Metal detectors are supposed to beep – when they come across a target. If your metal detector is beeping a lot or irregularly, something needs attention. How do I keep my metal detector from going off? Here’s what to do.
The most common reasons your metal detector beeps too often are:
- Low batteries
- Moisture in cable connections or control box
- Bad coil
- Mineralized Soil
- Electromagnetic Interference (EMI)
- Improper swing
- Metal in your footwear
- Swinging too near your shovel, pick, etc.
- Too near another detector
- Improperly-set sensitivity
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Do you ever think “Why is my metal detector acting crazy?”
We all run across these problems from time to time and need to do some troubleshooting. Here are the details behind the above list, plus a few more items to consider if metal detector false signals and incessant beeping are a problem.
Solution: Replace the batteries.
You’re familiar with the low battery warning on your smartphone, smoke detectors, and CO detectors. Not all metal detectors have a “low battery” warning. Instead, your clue will be unusual beeping that doesn’t seem right, especially if it’s been a while since you changed batteries.
Oh, and if your metal detector won’t beep at all, it’s very likely that the batteries are dead.
Your mileage may vary, but it’s common to hear metal detector batteries lasting 20-30 hours. That’s good for a number of outings. So if you detector starts beeping after several trips, suspect low batteries.
Detectors use a range of batteries depending on the model. Check your manual for the recommended battery to use. Typically you’ll see AA, 9 volt, Lithium Ion, Nickel-Metal Hydride, and Nickel-Cadmium. Many detectors use AA while higher end units have model-specific battery packs.
Common mistake: putting the batteries in backwards when you replace them. Don’t be that person.
Reset: If the manual suggests it, reset your detector after replacing the batteries
Tip: You may be able to extend battery life by using a headset instead of the speakers. Also, try taking the batteries out of the detector in between uses. Finally, when replacing batteries, don’t mix types or old/new; you won’t get the longest life from them.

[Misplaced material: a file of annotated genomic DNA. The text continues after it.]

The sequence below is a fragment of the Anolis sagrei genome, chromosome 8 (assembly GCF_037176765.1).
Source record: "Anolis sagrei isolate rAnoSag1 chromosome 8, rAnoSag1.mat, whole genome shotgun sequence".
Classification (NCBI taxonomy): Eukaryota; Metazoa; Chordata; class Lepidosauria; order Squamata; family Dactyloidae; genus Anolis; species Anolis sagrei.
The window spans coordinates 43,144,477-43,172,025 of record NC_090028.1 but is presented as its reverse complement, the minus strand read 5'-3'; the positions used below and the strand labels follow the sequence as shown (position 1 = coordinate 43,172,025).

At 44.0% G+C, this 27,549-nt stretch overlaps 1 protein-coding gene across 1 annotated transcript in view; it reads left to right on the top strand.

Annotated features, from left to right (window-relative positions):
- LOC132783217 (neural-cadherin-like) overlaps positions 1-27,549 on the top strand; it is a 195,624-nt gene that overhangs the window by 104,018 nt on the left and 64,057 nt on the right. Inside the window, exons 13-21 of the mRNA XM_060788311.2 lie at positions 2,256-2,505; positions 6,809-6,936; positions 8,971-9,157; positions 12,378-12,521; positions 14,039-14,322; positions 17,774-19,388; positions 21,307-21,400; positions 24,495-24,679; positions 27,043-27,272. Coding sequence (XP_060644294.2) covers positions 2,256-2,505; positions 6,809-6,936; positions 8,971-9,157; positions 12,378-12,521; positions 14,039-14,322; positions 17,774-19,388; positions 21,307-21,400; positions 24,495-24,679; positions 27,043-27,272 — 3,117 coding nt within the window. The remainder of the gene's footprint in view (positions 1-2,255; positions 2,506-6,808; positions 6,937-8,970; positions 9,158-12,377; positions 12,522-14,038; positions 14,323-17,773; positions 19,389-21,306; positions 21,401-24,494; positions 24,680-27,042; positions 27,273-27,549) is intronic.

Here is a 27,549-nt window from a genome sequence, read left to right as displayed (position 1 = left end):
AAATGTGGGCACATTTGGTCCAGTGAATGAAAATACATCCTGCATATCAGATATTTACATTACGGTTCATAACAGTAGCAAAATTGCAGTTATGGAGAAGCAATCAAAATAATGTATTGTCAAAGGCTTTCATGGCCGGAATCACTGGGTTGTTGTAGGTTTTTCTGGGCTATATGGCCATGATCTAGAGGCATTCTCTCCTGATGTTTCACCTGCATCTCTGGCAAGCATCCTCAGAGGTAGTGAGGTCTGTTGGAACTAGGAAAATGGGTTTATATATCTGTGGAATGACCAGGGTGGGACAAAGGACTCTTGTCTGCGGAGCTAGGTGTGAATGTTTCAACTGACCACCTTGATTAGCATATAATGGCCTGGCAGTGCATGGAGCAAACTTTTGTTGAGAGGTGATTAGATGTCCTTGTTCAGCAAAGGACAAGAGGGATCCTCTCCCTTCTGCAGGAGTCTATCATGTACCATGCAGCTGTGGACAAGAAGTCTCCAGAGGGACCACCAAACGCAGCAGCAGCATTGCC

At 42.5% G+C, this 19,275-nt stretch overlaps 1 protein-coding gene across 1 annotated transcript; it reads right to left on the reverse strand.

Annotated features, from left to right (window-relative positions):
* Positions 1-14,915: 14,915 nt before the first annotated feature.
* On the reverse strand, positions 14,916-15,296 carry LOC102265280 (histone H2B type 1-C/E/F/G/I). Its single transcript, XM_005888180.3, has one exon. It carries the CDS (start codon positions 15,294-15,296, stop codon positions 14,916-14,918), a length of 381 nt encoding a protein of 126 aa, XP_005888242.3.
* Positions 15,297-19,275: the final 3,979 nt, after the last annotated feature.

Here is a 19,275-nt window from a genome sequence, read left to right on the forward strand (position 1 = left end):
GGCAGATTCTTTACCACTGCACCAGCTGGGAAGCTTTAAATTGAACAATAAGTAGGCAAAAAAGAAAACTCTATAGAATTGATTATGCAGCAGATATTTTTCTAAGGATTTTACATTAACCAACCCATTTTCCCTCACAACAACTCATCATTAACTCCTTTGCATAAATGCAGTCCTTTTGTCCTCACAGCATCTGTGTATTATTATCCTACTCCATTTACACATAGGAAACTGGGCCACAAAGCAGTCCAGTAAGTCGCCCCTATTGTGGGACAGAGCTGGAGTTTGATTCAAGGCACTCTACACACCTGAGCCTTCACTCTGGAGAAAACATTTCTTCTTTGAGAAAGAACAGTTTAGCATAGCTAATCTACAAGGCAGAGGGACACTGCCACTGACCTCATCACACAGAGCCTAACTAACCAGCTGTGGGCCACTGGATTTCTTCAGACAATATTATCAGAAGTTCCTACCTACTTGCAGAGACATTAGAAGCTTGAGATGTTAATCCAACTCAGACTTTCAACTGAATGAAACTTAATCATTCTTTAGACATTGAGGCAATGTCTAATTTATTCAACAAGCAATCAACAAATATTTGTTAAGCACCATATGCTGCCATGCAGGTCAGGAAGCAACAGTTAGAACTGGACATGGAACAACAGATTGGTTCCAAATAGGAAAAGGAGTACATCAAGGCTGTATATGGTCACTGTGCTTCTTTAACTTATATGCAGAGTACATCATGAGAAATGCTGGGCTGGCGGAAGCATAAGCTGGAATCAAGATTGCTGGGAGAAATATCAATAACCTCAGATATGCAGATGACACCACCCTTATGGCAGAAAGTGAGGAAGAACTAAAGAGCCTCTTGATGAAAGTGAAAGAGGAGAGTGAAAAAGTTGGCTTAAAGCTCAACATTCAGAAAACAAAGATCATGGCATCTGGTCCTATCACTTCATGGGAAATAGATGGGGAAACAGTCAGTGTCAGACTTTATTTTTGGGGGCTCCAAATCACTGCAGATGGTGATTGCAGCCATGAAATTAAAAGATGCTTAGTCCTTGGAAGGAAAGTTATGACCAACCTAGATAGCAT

Moisture (and Heat) Issues
Solution (Moisture): Disconnect and dry out connectors on cables and between components.
Moisture is a problem for electrical equipment and circuits. If you’re detecting in extremely humid areas including fog, you may be getting moisture in connectors or control box components. Of course, having dropped your detector near (or in) water could cause a problem, too.
Solution (Heat): In high heat areas the coil transmitter can get overheated and you’ll get “phantom” beeping. Place the unit in the shade for awhile, if waterproof you can submerge it for a short while to see if that helps. Basically do anything that cools it without harming the detector.
Solution: Unplug the coil from the control box, clean dust or water from the connection, and plug it back in. One rare case could be failure of the coil’s waterproof case or sealant. If you’ve tried everything else, inspect the coil and see if there are any cracks or gaps in the case or epoxy/sealant. Also, if you have another search coil, replace the one you started with and see if the beeping stops.
- If those steps don’t work, eliminate more likely problems first. It’s fairly rare, but quite possibly the coil has failed.
Solution: Ground Balance adjustment
Soils that contains a higher than average concertation of iron and minerals can cause your detector to alert erratically. Here’s more information for you on mineralized soil and ground balancing.
Depending on the model you have, ground balancing is either done manually or through an automatic setting.
Related: Red clay or even bricks buried in the ground! The red color in clay and bricks comes from minerals like iron.
Electromagnetic Interference (EMI)